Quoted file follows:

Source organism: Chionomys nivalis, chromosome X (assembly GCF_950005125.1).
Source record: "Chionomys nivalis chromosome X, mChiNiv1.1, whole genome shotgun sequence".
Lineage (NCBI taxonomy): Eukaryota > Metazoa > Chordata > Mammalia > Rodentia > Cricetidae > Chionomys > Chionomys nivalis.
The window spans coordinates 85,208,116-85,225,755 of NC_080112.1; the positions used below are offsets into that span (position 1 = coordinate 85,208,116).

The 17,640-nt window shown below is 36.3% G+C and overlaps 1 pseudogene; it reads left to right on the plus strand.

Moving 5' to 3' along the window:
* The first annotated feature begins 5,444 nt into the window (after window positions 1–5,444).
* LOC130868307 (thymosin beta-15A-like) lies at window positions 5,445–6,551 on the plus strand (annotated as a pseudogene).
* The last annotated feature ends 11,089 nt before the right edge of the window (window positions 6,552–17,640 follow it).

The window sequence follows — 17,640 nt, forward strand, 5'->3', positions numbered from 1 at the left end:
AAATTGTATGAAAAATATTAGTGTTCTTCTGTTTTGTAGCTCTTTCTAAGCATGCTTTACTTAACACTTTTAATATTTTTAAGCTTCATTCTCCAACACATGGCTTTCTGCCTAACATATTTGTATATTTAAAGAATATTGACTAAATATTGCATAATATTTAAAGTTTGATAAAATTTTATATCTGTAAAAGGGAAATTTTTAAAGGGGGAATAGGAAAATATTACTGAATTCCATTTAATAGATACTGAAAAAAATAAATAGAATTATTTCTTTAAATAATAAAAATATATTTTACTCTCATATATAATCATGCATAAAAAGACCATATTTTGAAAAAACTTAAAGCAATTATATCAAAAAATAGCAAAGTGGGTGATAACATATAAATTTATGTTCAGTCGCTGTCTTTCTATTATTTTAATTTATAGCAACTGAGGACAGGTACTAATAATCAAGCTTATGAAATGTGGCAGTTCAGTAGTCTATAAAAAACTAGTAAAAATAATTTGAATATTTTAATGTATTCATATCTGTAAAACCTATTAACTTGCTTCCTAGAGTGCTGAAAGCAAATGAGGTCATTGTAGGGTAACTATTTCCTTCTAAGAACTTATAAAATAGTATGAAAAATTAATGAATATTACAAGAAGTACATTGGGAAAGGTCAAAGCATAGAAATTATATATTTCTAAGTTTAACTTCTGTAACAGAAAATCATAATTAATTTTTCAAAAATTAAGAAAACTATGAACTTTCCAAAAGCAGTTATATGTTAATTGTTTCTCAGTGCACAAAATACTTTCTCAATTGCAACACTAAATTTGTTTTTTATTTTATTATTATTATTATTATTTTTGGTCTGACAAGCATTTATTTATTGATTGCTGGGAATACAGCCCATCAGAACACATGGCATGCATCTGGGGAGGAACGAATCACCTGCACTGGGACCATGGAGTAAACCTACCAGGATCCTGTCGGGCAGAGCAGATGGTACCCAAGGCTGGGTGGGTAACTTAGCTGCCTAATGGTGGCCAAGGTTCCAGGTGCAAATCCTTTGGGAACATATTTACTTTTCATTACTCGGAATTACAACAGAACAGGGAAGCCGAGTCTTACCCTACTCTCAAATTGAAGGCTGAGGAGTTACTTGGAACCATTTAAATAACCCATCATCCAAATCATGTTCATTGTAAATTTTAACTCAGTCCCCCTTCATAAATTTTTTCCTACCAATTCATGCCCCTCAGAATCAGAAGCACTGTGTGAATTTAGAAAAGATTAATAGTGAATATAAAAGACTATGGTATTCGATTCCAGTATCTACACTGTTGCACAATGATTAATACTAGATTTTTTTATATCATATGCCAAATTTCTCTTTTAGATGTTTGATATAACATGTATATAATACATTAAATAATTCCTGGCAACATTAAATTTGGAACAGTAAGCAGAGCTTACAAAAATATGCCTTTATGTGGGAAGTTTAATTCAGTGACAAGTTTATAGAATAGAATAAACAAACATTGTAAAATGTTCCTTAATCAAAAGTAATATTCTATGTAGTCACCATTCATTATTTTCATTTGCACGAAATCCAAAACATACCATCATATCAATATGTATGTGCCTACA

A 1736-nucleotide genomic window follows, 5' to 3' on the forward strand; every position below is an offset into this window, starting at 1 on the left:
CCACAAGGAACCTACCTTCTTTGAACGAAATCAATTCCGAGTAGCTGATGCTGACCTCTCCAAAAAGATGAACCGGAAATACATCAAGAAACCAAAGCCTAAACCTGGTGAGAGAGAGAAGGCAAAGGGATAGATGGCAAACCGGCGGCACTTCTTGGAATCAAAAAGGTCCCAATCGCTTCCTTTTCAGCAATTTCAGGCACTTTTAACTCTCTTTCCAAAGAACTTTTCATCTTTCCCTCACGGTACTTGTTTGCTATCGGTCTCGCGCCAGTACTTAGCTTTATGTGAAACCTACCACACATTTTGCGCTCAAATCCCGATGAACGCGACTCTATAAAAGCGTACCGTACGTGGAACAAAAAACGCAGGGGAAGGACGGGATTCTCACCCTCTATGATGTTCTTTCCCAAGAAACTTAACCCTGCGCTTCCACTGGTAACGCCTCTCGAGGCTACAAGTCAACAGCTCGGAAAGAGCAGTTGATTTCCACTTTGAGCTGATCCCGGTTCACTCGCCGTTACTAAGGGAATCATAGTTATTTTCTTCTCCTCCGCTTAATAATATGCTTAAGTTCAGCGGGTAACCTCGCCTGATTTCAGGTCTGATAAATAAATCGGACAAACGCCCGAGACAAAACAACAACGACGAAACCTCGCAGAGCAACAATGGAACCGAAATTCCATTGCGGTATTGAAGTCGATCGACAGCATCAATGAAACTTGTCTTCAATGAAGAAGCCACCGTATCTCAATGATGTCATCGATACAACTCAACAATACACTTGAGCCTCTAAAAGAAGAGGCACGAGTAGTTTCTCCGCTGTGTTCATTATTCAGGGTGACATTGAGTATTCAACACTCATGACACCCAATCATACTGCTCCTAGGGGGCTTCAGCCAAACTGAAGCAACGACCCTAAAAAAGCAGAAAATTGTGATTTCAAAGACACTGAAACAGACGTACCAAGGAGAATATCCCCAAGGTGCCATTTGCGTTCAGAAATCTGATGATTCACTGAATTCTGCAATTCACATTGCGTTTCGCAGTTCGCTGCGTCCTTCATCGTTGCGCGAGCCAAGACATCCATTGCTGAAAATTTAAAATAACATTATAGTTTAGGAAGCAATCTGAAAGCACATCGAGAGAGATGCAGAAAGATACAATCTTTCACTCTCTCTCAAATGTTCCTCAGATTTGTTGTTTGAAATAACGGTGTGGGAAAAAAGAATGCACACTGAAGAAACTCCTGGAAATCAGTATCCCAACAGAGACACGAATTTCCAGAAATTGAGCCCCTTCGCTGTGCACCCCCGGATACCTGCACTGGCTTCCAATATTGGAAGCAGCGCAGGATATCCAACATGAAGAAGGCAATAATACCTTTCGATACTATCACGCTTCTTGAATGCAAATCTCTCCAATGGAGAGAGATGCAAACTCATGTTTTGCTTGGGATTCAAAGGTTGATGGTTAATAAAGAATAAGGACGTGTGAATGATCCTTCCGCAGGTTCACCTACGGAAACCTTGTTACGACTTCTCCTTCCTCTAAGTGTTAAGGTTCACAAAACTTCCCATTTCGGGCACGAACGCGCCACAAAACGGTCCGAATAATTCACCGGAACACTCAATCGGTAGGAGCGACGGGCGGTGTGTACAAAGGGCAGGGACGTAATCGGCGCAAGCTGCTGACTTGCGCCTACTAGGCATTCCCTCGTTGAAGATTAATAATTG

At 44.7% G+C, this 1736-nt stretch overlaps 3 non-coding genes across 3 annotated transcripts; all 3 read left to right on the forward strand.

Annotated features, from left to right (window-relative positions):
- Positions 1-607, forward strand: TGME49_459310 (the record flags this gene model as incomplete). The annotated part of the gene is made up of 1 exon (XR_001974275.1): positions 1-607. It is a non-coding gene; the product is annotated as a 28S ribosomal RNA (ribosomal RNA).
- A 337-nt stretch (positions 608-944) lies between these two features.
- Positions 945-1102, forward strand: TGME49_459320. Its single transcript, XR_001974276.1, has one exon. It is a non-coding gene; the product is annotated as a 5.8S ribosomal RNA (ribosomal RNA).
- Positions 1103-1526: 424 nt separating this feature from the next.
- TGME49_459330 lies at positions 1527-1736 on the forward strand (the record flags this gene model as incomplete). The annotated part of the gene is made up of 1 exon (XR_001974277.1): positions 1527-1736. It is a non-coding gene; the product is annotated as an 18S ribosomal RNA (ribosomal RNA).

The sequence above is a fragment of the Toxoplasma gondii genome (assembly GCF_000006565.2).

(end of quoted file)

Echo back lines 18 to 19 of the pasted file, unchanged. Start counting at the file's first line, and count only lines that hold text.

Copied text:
- Positions 945-1102, forward strand: TGME49_459320. Its single transcript, XR_001974276.1, has one exon. It is a non-coding gene; the product is annotated as a 5.8S ribosomal RNA (ribosomal RNA).
- Positions 1103-1526: 424 nt separating this feature from the next.